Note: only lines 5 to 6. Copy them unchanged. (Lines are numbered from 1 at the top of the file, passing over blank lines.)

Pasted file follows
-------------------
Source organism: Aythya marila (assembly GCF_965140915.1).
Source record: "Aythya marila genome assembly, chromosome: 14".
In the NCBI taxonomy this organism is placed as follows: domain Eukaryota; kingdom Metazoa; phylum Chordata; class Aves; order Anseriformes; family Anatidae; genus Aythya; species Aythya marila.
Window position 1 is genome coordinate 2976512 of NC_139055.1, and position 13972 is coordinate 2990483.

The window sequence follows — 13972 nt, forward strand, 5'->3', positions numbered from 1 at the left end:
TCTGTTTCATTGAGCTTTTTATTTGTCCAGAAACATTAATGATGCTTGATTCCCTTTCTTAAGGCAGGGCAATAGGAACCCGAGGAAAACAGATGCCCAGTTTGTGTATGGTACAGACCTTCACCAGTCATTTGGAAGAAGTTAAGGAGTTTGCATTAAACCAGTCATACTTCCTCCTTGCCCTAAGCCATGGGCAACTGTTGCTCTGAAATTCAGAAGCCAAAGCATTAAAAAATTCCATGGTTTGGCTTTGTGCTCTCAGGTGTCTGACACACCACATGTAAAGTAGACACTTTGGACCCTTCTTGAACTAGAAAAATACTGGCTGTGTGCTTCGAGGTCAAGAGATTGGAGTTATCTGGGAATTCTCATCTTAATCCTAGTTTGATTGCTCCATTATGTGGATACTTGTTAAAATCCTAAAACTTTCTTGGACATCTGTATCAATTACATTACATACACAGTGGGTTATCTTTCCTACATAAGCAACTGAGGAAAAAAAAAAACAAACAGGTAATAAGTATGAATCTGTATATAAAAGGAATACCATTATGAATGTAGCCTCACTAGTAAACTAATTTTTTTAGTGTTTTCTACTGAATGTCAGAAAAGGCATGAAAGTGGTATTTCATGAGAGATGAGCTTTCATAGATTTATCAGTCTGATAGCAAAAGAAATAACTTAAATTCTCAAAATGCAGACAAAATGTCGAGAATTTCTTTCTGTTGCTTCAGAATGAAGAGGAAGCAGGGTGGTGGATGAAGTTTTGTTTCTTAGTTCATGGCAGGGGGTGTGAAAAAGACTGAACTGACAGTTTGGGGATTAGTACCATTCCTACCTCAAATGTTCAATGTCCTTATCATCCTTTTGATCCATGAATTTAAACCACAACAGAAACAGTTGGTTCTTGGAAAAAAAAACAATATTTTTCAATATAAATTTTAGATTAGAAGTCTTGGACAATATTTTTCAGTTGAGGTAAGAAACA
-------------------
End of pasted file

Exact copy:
The window sequence follows — 13972 nt, forward strand, 5'->3', positions numbered from 1 at the left end:
TCTGTTTCATTGAGCTTTTTATTTGTCCAGAAACATTAATGATGCTTGATTCCCTTTCTTAAGGCAGGGCAATAGGAACCCGAGGAAAACAGATGCCCAGTTTGTGTATGGTACAGACCTTCACCAGTCATTTGGAAGAAGTTAAGGAGTTTGCATTAAACCAGTCATACTTCCTCCTTGCCCTAAGCCATGGGCAACTGTTGCTCTGAAATTCAGAAGCCAAAGCATTAAAAAATTCCATGGTTTGGCTTTGTGCTCTCAGGTGTCTGACACACCACATGTAAAGTAGACACTTTGGACCCTTCTTGAACTAGAAAAATACTGGCTGTGTGCTTCGAGGTCAAGAGATTGGAGTTATCTGGGAATTCTCATCTTAATCCTAGTTTGATTGCTCCATTATGTGGATACTTGTTAAAATCCTAAAACTTTCTTGGACATCTGTATCAATTACATTACATACACAGTGGGTTATCTTTCCTACATAAGCAACTGAGGAAAAAAAAAAACAAACAGGTAATAAGTATGAATCTGTATATAAAAGGAATACCATTATGAATGTAGCCTCACTAGTAAACTAATTTTTTTAGTGTTTTCTACTGAATGTCAGAAAAGGCATGAAAGTGGTATTTCATGAGAGATGAGCTTTCATAGATTTATCAGTCTGATAGCAAAAGAAATAACTTAAATTCTCAAAATGCAGACAAAATGTCGAGAATTTCTTTCTGTTGCTTCAGAATGAAGAGGAAGCAGGGTGGTGGATGAAGTTTTGTTTCTTAGTTCATGGCAGGGGGTGTGAAAAAGACTGAACTGACAGTTTGGGGATTAGTACCATTCCTACCTCAAATGTTCAATGTCCTTATCATCCTTTTGATCCATGAATTTAAACCACAACAGAAACAGTTGGTTCTTGGAAAAAAAAACAATATTTTTCAATATAAATTTTAGATTAGAAGTCTTGGACAATATTTTTCAGTTGAGGTAAGAAACA